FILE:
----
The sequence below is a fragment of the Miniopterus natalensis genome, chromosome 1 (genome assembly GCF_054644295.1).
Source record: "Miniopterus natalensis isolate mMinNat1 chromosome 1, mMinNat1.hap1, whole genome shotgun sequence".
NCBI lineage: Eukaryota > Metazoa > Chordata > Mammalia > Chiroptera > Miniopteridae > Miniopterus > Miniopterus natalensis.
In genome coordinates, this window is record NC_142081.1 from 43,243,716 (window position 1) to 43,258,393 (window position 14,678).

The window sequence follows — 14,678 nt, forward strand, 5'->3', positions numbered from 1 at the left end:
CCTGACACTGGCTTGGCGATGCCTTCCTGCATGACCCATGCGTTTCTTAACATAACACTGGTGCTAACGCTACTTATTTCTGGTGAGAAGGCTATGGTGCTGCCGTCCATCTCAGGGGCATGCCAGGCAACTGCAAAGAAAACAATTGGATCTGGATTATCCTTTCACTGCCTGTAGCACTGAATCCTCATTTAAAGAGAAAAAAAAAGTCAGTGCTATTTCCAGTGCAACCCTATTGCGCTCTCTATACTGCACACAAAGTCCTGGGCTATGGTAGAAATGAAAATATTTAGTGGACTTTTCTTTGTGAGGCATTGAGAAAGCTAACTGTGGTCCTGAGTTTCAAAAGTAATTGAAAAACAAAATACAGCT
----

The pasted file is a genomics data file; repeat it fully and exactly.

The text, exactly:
The sequence below is a fragment of the Miniopterus natalensis genome, chromosome 1 (genome assembly GCF_054644295.1).
Source record: "Miniopterus natalensis isolate mMinNat1 chromosome 1, mMinNat1.hap1, whole genome shotgun sequence".
NCBI lineage: Eukaryota > Metazoa > Chordata > Mammalia > Chiroptera > Miniopteridae > Miniopterus > Miniopterus natalensis.
In genome coordinates, this window is record NC_142081.1 from 43,243,716 (window position 1) to 43,258,393 (window position 14,678).

The window sequence follows — 14,678 nt, forward strand, 5'->3', positions numbered from 1 at the left end:
CCTGACACTGGCTTGGCGATGCCTTCCTGCATGACCCATGCGTTTCTTAACATAACACTGGTGCTAACGCTACTTATTTCTGGTGAGAAGGCTATGGTGCTGCCGTCCATCTCAGGGGCATGCCAGGCAACTGCAAAGAAAACAATTGGATCTGGATTATCCTTTCACTGCCTGTAGCACTGAATCCTCATTTAAAGAGAAAAAAAAAGTCAGTGCTATTTCCAGTGCAACCCTATTGCGCTCTCTATACTGCACACAAAGTCCTGGGCTATGGTAGAAATGAAAATATTTAGTGGACTTTTCTTTGTGAGGCATTGAGAAAGCTAACTGTGGTCCTGAGTTTCAAAAGTAATTGAAAAACAAAATACAGCT